Another survey, the Australian Unity Wellbeing Index, found that in 2010 Australians rated their personal wellbeing levels highly at 76.2 (out of 100). This was the highest recording since the survey began 10 years ago. All is not lost, however, because private polling suggests the fear and chaos unleashed by one of my fellow horsemen, the Federal opposition leader, will have pushed this index a long way down by the next time it is measured.

Also on a more positive note, the OECD index points out that Australians do work a lot. While the average Australian worker puts in less hours a year than the average OECD worker (1,690 hours compared to 1,739 hours), around 12 per cent of Australians work more than 45 hours  a week. This is the fourth-highest percentage of the countries surveyed. The Australian Bureau of Statistics has noted that those who work more than 49 hours are those who feel their work life balance is most out of whack. Any thoughts of balance will go right out the window when we reach our goal of 90 per cent of people working at least 80 hours a week.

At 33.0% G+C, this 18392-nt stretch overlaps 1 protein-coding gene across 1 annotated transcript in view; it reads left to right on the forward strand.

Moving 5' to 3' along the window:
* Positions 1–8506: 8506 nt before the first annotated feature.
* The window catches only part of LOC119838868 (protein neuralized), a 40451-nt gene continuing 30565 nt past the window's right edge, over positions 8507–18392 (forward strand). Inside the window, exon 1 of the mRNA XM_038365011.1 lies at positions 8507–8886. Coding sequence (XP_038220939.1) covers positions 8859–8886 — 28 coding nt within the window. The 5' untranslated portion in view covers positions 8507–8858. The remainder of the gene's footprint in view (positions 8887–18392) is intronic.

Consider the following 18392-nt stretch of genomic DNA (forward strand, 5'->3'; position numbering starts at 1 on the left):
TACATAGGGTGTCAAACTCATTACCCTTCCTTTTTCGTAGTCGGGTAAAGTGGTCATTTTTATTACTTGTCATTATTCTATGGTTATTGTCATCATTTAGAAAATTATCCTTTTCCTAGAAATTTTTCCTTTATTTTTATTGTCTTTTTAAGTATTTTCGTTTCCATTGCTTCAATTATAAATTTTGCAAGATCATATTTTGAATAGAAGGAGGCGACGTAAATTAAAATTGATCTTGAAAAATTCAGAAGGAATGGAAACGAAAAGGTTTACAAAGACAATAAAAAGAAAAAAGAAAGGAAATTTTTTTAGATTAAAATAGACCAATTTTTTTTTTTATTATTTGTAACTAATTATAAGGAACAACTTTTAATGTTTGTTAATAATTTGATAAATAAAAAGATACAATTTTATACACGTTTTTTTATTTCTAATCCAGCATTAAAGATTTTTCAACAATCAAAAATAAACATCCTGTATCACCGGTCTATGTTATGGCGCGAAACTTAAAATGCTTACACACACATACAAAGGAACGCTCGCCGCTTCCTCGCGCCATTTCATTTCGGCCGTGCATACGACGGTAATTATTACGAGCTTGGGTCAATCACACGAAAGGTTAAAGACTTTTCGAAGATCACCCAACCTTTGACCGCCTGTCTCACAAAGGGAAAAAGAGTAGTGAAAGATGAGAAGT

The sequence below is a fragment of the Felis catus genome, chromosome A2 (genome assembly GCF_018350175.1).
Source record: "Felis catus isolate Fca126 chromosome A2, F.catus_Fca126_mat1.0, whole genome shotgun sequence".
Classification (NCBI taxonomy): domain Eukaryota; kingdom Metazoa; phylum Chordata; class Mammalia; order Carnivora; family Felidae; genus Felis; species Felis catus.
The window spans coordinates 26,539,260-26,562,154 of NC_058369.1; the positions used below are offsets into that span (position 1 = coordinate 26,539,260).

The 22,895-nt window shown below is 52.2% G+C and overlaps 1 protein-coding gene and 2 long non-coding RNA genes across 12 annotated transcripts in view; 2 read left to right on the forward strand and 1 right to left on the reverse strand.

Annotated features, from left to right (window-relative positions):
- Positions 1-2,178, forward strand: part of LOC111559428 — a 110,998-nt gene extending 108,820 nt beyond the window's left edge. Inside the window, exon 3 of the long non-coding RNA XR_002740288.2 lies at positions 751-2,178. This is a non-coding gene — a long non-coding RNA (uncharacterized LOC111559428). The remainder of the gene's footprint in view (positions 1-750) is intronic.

The facts add up to this: Australia is seen as a great place to live and Australians generally enjoy life here. This perception is completely unacceptable and, if it doesn’t turn around soon, could lead to significant reductions in the donations we enjoy from big mining and tobacco companies.



Despite Tony Abbott, in almost every interview transcript for years, insisting Australians are facing intensifying ‘cost of living’ pressures (generally in the same breath as ‘carbon tax’) and that these pressures are biting into Australians’ quality of life, still they remain resolutely realistic and positive.

And , with the co-operation of a third horseman – a major press baron – the press has also bombarded us with the ‘cost of living’ myth. For instance, in the four years between 2002 and 2006, Australia’s major newspapers mentioned ‘cost of living’ in their headlines and lead paragraphs approximately 273 times. However, between 2007 and 2011, under the new Government, they diligently made 1,003 mentions of cost of living.

Indeed, the Herald Sun commissioned NATSEM at the University of Canberra to assess whether Australian households are better or worse off than in 2005. When, despite large case inducements being offered, the study found that Australian households are, in fact, $23 dollars a day better off the newspaper simply editorialised against the findings. This was fine work, but it does not happen as often as it should. Only with constant lies and misinterpretations of the facts do we stand a chance of pushing Australians to the brink of despair, as of course we must.